The custom of today is to bless the rooms of your house with holy water and use blessed chalk to inscribe -  20 C + M + B 12  - above the front door.

Another custom for this day involved setting frankincense alight in a chafing-dish.  The entire household would breathe in its aromatic fumes, as protection against diseases in the coming year.  The head of the house would then carry the pan throughout the house as further protection against evil.

A young lady wishful to dream of her future husband should walk backward, throw a shoe over her left shoulder, and pray the Holy Kings to reveal him that night in her dreams.

In honor of the Kings, make a KING CAKE.  A bean or a baby figure can be hidden inside - the one who finds the bean is the king of the celebration.  This same cake can be made and eaten throughout the Carnival season - but not past Shrove Tuesday!

There are, as usual, several recipes online to try.  This is the same sweet bread that I use for Pan de Muerto:

Heat 1/4 cup of milk to boiling, stirring to prevent curdling; remove from heat.  Stir in 1/4 cup of butter (cut into small pieces), 1/4 cup of sugar, and 1/2 teaspoon of salt.  Set aside and keep warm at about 110 degrees F.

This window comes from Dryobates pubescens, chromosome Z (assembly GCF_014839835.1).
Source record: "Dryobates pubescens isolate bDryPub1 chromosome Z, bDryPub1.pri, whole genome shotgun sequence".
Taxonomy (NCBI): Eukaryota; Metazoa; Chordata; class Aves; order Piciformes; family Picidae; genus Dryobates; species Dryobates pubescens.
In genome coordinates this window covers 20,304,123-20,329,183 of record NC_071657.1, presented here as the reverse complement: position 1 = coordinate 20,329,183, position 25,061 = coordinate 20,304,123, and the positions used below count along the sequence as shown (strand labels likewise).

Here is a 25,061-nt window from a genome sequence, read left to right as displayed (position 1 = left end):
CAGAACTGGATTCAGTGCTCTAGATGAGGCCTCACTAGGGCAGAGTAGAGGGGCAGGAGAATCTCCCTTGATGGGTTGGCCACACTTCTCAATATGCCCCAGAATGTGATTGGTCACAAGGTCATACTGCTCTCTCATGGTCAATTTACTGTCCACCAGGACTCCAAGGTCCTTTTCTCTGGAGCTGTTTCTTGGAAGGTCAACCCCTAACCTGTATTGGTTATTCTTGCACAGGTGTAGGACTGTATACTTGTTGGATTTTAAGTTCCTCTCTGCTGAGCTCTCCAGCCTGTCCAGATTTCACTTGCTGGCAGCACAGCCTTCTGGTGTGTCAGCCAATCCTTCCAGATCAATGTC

In a large bowl, mix 1 package of active dry yeast with 1/4 cup of warm water until dissolved; let stand 5 minutes.  Slowly stir in warm milk mixture until well blended.

Separate 1 egg; save white for another use.  Add the yolk and 1 whole egg to the milk/yeast mixture, then add 3 cups of flour, one cup at a time, mixing well with each addition.  Turn out the dough onto a floured surface.  Knead dough until smooth.  Grease a large bowl. Place dough in the bowl, turn over to coat entire ball of dough with oil; cover with a dish towel, and let rise in a warm place until double, about 90 minutes. Grease a baking sheet.

Punch down dough, and turn out again onto a floured surface.  Knead until smooth.  Divide dough into thirds.  Roll each third into a rope.  Pinch one end of the three ropes together; braid them, form the braided dough into a circle and pinch the opposite ends together.  Place the circle on the greased baking sheet.  Insert an almond, pecan half, dried bean, or ceramic baby figure into the dough so that it can't be seen.   Cover loaf with a dishtowel and let rise for about 30 minutes.

Heat the oven to 350° F.   Bake for about 35 minutes.

Mix 1 cup of confectioner's sugar with 1 tablespoon of water (add another tablespoon of water if needed to make frosting thin).  Either glaze the cake with frosting, and sprinkle colored sugars in sections on the top (green, gold, and purple are traditional) or divide the frosting into 3 parts and tint each part with food coloring, then glaze the cake, with one color to a section.

Carnival begins today, although the time set aside for celebration varied from country to country and sometimes community to community.  The Venetian festival lasted from Epiphany to Ash Wednesday, while Rome confined its mirth and madness to the eight days before Lent, and Paris to the three days before.

But more of that anon.  We feast, then we fast.